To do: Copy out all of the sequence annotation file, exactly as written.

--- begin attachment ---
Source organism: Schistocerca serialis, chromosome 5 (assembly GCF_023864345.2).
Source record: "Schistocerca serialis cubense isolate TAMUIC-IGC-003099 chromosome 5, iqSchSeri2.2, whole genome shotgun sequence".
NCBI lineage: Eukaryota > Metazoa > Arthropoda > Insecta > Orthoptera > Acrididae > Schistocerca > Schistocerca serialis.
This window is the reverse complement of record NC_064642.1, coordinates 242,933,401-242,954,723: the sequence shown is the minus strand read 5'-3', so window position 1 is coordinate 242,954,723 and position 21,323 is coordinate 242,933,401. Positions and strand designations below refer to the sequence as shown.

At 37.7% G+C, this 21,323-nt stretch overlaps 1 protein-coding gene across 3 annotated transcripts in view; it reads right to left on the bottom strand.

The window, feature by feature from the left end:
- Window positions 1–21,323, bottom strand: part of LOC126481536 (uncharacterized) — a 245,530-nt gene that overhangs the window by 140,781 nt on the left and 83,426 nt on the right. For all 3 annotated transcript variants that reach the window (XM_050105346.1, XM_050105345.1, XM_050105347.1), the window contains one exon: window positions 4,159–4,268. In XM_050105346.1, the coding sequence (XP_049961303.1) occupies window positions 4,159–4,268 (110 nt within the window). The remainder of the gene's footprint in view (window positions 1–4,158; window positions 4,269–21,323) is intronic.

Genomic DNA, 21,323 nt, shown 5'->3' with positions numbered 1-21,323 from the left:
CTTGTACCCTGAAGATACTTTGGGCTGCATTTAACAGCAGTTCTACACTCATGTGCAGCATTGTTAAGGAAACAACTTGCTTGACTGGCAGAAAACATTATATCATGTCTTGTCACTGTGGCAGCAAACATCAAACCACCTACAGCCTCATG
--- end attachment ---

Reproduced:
Source organism: Schistocerca serialis, chromosome 5 (assembly GCF_023864345.2).
Source record: "Schistocerca serialis cubense isolate TAMUIC-IGC-003099 chromosome 5, iqSchSeri2.2, whole genome shotgun sequence".
NCBI lineage: Eukaryota > Metazoa > Arthropoda > Insecta > Orthoptera > Acrididae > Schistocerca > Schistocerca serialis.
This window is the reverse complement of record NC_064642.1, coordinates 242,933,401-242,954,723: the sequence shown is the minus strand read 5'-3', so window position 1 is coordinate 242,954,723 and position 21,323 is coordinate 242,933,401. Positions and strand designations below refer to the sequence as shown.

At 37.7% G+C, this 21,323-nt stretch overlaps 1 protein-coding gene across 3 annotated transcripts in view; it reads right to left on the bottom strand.

The window, feature by feature from the left end:
- Window positions 1–21,323, bottom strand: part of LOC126481536 (uncharacterized) — a 245,530-nt gene that overhangs the window by 140,781 nt on the left and 83,426 nt on the right. For all 3 annotated transcript variants that reach the window (XM_050105346.1, XM_050105345.1, XM_050105347.1), the window contains one exon: window positions 4,159–4,268. In XM_050105346.1, the coding sequence (XP_049961303.1) occupies window positions 4,159–4,268 (110 nt within the window). The remainder of the gene's footprint in view (window positions 1–4,158; window positions 4,269–21,323) is intronic.

Genomic DNA, 21,323 nt, shown 5'->3' with positions numbered 1-21,323 from the left:
CTTGTACCCTGAAGATACTTTGGGCTGCATTTAACAGCAGTTCTACACTCATGTGCAGCATTGTTAAGGAAACAACTTGCTTGACTGGCAGAAAACATTATATCATGTCTTGTCACTGTGGCAGCAAACATCAAACCACCTACAGCCTCATG